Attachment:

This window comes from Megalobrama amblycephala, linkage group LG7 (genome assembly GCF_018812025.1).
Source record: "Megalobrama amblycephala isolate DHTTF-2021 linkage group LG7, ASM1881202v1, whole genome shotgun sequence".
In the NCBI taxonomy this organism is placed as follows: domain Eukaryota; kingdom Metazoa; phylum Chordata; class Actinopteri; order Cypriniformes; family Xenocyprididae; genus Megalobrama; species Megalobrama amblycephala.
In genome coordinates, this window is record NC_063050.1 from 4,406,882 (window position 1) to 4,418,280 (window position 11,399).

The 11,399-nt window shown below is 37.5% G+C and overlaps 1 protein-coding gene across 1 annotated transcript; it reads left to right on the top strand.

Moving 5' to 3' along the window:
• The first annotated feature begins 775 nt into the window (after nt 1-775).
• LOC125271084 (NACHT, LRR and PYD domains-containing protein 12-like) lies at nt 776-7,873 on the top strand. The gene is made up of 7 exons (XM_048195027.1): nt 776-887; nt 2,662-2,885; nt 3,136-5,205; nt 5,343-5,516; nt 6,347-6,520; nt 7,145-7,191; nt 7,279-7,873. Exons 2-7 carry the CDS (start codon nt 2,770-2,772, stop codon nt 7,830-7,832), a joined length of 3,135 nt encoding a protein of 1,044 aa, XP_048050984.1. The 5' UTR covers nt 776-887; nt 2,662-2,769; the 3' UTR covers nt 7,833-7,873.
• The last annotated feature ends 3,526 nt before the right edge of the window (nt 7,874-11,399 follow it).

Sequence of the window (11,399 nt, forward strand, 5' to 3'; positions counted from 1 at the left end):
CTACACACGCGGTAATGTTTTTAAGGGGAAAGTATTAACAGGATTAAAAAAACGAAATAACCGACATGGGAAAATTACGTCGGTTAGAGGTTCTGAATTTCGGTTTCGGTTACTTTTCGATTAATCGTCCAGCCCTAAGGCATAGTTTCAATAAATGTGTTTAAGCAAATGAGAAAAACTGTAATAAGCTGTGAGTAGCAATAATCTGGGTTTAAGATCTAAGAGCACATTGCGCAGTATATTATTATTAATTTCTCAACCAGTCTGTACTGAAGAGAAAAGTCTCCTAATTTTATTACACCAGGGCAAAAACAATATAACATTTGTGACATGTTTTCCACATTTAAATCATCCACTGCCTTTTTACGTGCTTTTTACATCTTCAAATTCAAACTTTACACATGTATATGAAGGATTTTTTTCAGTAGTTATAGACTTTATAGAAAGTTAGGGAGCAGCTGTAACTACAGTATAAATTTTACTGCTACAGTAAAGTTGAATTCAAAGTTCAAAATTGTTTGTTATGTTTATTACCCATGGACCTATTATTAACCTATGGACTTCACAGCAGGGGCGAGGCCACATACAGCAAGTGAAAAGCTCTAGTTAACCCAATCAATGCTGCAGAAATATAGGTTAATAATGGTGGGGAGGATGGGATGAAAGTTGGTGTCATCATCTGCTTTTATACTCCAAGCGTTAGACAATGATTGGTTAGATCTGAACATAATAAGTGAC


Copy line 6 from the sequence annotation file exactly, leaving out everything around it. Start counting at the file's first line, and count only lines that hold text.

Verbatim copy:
Moving 5' to 3' along the window: